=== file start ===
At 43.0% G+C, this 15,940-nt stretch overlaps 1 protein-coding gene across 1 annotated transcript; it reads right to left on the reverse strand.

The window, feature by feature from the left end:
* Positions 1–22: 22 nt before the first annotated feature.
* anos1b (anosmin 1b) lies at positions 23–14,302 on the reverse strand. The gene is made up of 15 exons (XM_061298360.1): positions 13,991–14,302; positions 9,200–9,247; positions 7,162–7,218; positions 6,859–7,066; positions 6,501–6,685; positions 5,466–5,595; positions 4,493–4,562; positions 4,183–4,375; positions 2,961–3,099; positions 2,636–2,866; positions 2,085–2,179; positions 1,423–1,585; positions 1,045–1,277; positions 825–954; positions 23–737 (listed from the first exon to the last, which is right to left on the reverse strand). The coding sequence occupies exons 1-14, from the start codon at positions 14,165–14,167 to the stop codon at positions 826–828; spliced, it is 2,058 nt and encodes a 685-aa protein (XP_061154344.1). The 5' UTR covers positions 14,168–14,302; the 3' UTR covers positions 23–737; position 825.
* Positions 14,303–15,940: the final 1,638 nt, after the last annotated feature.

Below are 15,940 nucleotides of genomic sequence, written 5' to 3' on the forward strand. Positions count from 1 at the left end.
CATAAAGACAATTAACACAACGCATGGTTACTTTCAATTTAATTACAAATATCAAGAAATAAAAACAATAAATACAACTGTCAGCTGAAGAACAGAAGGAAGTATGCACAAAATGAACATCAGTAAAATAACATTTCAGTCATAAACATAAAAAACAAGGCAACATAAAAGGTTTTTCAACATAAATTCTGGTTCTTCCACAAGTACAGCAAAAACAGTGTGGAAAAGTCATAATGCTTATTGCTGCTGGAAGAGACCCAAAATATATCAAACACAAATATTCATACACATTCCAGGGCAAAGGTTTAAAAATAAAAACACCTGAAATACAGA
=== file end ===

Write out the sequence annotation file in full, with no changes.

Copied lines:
At 43.0% G+C, this 15,940-nt stretch overlaps 1 protein-coding gene across 1 annotated transcript; it reads right to left on the reverse strand.

The window, feature by feature from the left end:
* Positions 1–22: 22 nt before the first annotated feature.
* anos1b (anosmin 1b) lies at positions 23–14,302 on the reverse strand. The gene is made up of 15 exons (XM_061298360.1): positions 13,991–14,302; positions 9,200–9,247; positions 7,162–7,218; positions 6,859–7,066; positions 6,501–6,685; positions 5,466–5,595; positions 4,493–4,562; positions 4,183–4,375; positions 2,961–3,099; positions 2,636–2,866; positions 2,085–2,179; positions 1,423–1,585; positions 1,045–1,277; positions 825–954; positions 23–737 (listed from the first exon to the last, which is right to left on the reverse strand). The coding sequence occupies exons 1-14, from the start codon at positions 14,165–14,167 to the stop codon at positions 826–828; spliced, it is 2,058 nt and encodes a 685-aa protein (XP_061154344.1). The 5' UTR covers positions 14,168–14,302; the 3' UTR covers positions 23–737; position 825.
* Positions 14,303–15,940: the final 1,638 nt, after the last annotated feature.

Below are 15,940 nucleotides of genomic sequence, written 5' to 3' on the forward strand. Positions count from 1 at the left end.
CATAAAGACAATTAACACAACGCATGGTTACTTTCAATTTAATTACAAATATCAAGAAATAAAAACAATAAATACAACTGTCAGCTGAAGAACAGAAGGAAGTATGCACAAAATGAACATCAGTAAAATAACATTTCAGTCATAAACATAAAAAACAAGGCAACATAAAAGGTTTTTCAACATAAATTCTGGTTCTTCCACAAGTACAGCAAAAACAGTGTGGAAAAGTCATAATGCTTATTGCTGCTGGAAGAGACCCAAAATATATCAAACACAAATATTCATACACATTCCAGGGCAAAGGTTTAAAAATAAAAACACCTGAAATACAGA